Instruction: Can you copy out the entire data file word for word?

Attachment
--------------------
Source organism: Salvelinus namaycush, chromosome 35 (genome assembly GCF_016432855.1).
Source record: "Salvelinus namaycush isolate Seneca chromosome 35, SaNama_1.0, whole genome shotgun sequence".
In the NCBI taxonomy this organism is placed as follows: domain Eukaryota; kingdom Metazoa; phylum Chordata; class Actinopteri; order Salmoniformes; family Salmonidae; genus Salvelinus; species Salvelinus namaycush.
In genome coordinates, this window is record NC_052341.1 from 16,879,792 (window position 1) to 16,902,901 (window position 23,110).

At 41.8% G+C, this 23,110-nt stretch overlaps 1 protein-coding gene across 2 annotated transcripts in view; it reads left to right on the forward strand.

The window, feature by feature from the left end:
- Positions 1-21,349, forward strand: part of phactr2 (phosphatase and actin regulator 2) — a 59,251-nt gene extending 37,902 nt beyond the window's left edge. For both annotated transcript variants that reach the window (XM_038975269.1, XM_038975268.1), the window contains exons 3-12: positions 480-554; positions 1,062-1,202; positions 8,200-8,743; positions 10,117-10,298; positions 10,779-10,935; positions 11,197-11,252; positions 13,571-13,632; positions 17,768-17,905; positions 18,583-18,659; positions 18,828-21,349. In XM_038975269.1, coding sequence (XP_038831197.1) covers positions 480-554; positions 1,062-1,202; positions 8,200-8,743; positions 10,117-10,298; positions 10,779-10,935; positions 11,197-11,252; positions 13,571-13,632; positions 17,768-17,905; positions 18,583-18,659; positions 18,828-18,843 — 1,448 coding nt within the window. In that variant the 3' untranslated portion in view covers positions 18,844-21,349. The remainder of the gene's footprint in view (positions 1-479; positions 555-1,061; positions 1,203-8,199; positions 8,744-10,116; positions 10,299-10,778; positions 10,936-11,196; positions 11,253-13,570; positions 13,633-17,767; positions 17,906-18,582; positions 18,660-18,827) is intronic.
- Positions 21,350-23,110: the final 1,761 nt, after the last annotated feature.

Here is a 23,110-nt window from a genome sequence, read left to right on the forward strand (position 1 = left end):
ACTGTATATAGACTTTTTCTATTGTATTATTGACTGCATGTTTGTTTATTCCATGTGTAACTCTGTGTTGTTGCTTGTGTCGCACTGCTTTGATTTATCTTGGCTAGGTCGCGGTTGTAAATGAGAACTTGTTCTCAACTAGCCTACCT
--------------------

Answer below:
Source organism: Salvelinus namaycush, chromosome 35 (genome assembly GCF_016432855.1).
Source record: "Salvelinus namaycush isolate Seneca chromosome 35, SaNama_1.0, whole genome shotgun sequence".
In the NCBI taxonomy this organism is placed as follows: domain Eukaryota; kingdom Metazoa; phylum Chordata; class Actinopteri; order Salmoniformes; family Salmonidae; genus Salvelinus; species Salvelinus namaycush.
In genome coordinates, this window is record NC_052341.1 from 16,879,792 (window position 1) to 16,902,901 (window position 23,110).

At 41.8% G+C, this 23,110-nt stretch overlaps 1 protein-coding gene across 2 annotated transcripts in view; it reads left to right on the forward strand.

The window, feature by feature from the left end:
- Positions 1-21,349, forward strand: part of phactr2 (phosphatase and actin regulator 2) — a 59,251-nt gene extending 37,902 nt beyond the window's left edge. For both annotated transcript variants that reach the window (XM_038975269.1, XM_038975268.1), the window contains exons 3-12: positions 480-554; positions 1,062-1,202; positions 8,200-8,743; positions 10,117-10,298; positions 10,779-10,935; positions 11,197-11,252; positions 13,571-13,632; positions 17,768-17,905; positions 18,583-18,659; positions 18,828-21,349. In XM_038975269.1, coding sequence (XP_038831197.1) covers positions 480-554; positions 1,062-1,202; positions 8,200-8,743; positions 10,117-10,298; positions 10,779-10,935; positions 11,197-11,252; positions 13,571-13,632; positions 17,768-17,905; positions 18,583-18,659; positions 18,828-18,843 — 1,448 coding nt within the window. In that variant the 3' untranslated portion in view covers positions 18,844-21,349. The remainder of the gene's footprint in view (positions 1-479; positions 555-1,061; positions 1,203-8,199; positions 8,744-10,116; positions 10,299-10,778; positions 10,936-11,196; positions 11,253-13,570; positions 13,633-17,767; positions 17,906-18,582; positions 18,660-18,827) is intronic.
- Positions 21,350-23,110: the final 1,761 nt, after the last annotated feature.

Here is a 23,110-nt window from a genome sequence, read left to right on the forward strand (position 1 = left end):
ACTGTATATAGACTTTTTCTATTGTATTATTGACTGCATGTTTGTTTATTCCATGTGTAACTCTGTGTTGTTGCTTGTGTCGCACTGCTTTGATTTATCTTGGCTAGGTCGCGGTTGTAAATGAGAACTTGTTCTCAACTAGCCTACCT